In my nursing training this topic made me cross-eyed.  

I trust my efforts have made this blog both palatable and useful for you.

Protein Utilization and Nitrogen Balance 

Metabolism: Using Amino Acids and Proteins in the Body

There is no pure storage form on body protein, therefore all body protein serves a physiological (functional) role. That is why we need protein in the diet each and every day.

Muscle is the major protein depot of the body. Expansion of body protein is due primarily to an increase in muscle protein. The converse holds true.

I love good choreography, whether it be classical ballet or a good martial art fight scene. When I follow chemical reactions I see a dancers with complex dance steps that need to be precise or the whole falters:

The Amino Acid Pool:

Amino acids are in the blood and body fluids, in a constant state of flux and chemically unstable (labile). You can see the importance of a healthy liver:

  1. Amino acids (protein) absorbed from the food in the gut.
  2. Synthesis (combination of various elements into a whole) into blood and tissue protein. We need enough amino groups from other amino acids to have the liver able to produce the non-essential amino acids.
  3. Liver: Most amino acids go to the liver (about 17 of the 20). The other 3 pass through the liver and are metabolized mainly in the muscle. The liver synthesizes its own proteins and a number of proteins for the blood stream. Principle site for synthesis of non-essential amino acids if these are not obtained in sufficient amounts in the diet. Delivers, by way of blood, a balanced mixture of amino acids for all other cells.
  4. Liver: Formation of other nitrogen-containing products needed by the rest of the body.
  5. Liver: Disposes excess amino acids. Liver enzymes with the nitrogen in the protein produce urea. After nitrogen is removed, carbon skeletons (called keto acids) are converted to fat, glucose and immediate oxidation to generate energy in the form of ATP (remember Part 1?).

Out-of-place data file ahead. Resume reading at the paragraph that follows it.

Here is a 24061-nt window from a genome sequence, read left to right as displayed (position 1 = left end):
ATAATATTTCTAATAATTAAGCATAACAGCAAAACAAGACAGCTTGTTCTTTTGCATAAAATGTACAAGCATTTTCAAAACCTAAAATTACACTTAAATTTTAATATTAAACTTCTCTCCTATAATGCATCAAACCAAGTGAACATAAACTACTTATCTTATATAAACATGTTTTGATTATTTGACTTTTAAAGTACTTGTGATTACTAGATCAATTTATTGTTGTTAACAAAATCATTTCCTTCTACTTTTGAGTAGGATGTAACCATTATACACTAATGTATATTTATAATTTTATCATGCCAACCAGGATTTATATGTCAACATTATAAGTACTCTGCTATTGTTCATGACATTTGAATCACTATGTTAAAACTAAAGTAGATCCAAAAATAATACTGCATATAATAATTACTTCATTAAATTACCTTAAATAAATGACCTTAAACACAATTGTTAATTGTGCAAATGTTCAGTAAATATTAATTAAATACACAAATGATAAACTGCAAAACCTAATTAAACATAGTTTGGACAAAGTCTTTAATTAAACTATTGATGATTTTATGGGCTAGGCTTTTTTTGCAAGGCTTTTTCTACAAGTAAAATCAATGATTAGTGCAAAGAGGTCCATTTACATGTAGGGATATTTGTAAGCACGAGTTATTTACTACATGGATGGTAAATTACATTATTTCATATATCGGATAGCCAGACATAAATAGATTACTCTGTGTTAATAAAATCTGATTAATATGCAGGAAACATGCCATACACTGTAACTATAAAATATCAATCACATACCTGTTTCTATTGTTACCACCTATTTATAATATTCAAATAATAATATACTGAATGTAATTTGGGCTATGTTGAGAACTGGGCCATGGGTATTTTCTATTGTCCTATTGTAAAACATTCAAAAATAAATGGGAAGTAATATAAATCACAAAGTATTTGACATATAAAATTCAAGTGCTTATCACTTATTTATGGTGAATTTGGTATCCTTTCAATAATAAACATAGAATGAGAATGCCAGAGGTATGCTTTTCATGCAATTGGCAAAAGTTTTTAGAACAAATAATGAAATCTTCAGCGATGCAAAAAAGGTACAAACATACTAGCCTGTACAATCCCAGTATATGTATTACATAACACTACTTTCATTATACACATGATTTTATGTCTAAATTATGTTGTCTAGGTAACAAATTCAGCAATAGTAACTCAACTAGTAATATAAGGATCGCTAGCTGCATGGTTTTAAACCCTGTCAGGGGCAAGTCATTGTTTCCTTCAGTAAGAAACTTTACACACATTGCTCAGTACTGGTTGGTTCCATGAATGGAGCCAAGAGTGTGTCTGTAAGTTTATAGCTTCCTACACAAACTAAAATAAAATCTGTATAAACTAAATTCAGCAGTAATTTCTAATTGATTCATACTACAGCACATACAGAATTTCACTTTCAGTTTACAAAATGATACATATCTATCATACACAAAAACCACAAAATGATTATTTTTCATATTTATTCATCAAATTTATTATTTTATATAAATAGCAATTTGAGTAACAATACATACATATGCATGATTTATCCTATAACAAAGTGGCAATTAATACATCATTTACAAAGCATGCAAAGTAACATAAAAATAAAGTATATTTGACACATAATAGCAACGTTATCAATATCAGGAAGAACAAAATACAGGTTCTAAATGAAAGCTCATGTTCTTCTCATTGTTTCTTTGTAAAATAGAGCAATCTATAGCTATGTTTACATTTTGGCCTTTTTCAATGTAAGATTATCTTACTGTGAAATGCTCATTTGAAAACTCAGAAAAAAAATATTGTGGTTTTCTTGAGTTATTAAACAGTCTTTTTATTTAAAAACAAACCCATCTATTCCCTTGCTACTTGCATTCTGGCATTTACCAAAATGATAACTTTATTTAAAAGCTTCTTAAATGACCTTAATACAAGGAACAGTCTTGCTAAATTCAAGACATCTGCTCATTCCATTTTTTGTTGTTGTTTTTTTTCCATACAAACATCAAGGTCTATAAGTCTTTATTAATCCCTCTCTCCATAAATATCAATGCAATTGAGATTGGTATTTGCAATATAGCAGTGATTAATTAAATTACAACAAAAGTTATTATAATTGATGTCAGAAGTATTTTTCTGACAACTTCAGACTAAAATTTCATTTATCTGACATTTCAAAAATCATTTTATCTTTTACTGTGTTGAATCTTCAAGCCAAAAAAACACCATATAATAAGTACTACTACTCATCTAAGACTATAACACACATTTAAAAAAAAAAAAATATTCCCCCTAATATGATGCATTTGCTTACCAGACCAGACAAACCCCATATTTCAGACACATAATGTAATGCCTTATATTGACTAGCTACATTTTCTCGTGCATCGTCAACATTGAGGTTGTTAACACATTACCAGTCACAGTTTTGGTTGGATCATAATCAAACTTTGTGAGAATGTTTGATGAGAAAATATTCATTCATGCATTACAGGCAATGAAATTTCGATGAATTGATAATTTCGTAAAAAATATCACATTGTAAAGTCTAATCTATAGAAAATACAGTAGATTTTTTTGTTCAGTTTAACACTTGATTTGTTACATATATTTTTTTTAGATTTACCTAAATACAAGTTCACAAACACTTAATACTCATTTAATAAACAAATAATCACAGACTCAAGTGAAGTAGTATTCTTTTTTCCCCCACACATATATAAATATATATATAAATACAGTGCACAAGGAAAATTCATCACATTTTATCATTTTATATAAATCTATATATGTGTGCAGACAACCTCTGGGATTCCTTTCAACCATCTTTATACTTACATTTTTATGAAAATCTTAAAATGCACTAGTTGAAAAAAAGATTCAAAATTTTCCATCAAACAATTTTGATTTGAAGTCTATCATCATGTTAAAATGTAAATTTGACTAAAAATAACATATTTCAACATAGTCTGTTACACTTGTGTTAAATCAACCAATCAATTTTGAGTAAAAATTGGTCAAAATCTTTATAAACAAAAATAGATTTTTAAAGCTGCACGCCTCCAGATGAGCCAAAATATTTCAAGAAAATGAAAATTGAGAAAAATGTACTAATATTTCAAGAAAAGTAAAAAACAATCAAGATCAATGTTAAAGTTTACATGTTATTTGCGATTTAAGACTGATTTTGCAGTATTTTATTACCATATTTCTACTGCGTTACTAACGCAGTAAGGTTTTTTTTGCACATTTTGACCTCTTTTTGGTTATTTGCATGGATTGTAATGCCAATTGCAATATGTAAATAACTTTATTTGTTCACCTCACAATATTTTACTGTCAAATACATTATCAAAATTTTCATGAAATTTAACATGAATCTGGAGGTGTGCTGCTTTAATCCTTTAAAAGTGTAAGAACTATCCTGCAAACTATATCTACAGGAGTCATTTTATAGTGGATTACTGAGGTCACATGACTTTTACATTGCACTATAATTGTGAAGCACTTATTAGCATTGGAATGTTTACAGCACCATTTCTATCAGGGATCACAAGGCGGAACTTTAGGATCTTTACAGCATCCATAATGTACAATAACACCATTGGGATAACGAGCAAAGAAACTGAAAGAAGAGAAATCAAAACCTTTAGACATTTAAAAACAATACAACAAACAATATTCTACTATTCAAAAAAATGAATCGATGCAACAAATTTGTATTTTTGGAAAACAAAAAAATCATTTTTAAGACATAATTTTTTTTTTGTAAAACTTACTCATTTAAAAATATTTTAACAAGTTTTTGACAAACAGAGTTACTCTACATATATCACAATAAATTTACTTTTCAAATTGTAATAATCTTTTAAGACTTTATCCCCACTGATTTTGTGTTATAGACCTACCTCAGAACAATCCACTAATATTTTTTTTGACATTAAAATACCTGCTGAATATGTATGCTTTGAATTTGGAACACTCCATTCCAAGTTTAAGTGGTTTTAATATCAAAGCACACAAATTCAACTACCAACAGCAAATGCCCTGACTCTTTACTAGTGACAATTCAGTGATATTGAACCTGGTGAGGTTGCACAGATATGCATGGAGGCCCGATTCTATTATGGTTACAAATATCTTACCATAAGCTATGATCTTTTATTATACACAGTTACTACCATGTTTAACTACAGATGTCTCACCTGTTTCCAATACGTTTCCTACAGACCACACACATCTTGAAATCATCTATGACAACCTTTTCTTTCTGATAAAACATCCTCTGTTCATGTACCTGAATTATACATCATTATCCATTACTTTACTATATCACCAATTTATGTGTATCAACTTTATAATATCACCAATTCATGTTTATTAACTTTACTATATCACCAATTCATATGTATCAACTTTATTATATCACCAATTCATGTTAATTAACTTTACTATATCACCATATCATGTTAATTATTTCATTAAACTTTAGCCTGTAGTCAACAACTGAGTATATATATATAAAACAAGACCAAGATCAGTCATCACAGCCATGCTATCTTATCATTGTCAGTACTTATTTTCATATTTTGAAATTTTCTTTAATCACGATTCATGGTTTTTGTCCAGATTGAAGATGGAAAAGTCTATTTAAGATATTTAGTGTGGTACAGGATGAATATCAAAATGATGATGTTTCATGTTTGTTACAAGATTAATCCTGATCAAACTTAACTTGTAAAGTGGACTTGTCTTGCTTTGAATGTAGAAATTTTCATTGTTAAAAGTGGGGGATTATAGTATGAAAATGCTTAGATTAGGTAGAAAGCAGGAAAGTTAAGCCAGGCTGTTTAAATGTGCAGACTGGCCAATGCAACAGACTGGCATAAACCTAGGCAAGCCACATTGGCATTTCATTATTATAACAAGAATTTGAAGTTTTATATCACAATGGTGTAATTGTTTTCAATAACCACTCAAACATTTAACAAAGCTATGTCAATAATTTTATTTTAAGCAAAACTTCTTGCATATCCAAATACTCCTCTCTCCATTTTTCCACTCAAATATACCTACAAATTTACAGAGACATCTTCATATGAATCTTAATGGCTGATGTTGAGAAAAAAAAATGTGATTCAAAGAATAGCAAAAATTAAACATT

The body proteins are dynamic, continuously being broken down and re-synthesized. This takes place in all cells. Approximately three grams of protein must be re-synthesized per kilogram body weight each day, thus needs to be consumed, to make up for protein that is catabolized (broken down). Thus we can see how important the amino acid pool and the health of the liver are. The liver is the major organ for amino acid metabolism. Old protein molecules break down (catabolize or degrade) and new protein (not different) molecules are produced.

Nitrogen Essentials:

  • Nitrogen is used by the liver to convert excess amino acids to urea.
  • As with everything else in life, balance is required. Nitrogen equilibrium is protein equilibrium normally occurring when protein intake is adequate.
  • A positive nitrogen balance, that is to say a gain of body protein, occurs under special circumstances: growth, exercise training, convalescence, pregnancy, period following under-nutrition. An excess of calories can increase nitrogen retention by the body. Extra protein is required for infectious diseases, particularly of the gastro-intestinal tract where there is difficulty with digestion and absorption. Also catch-up growth assume 18% of new tissue added is protein during pregnancy, especially 2nd and 3rd trimester and during lactation, nursing of baby.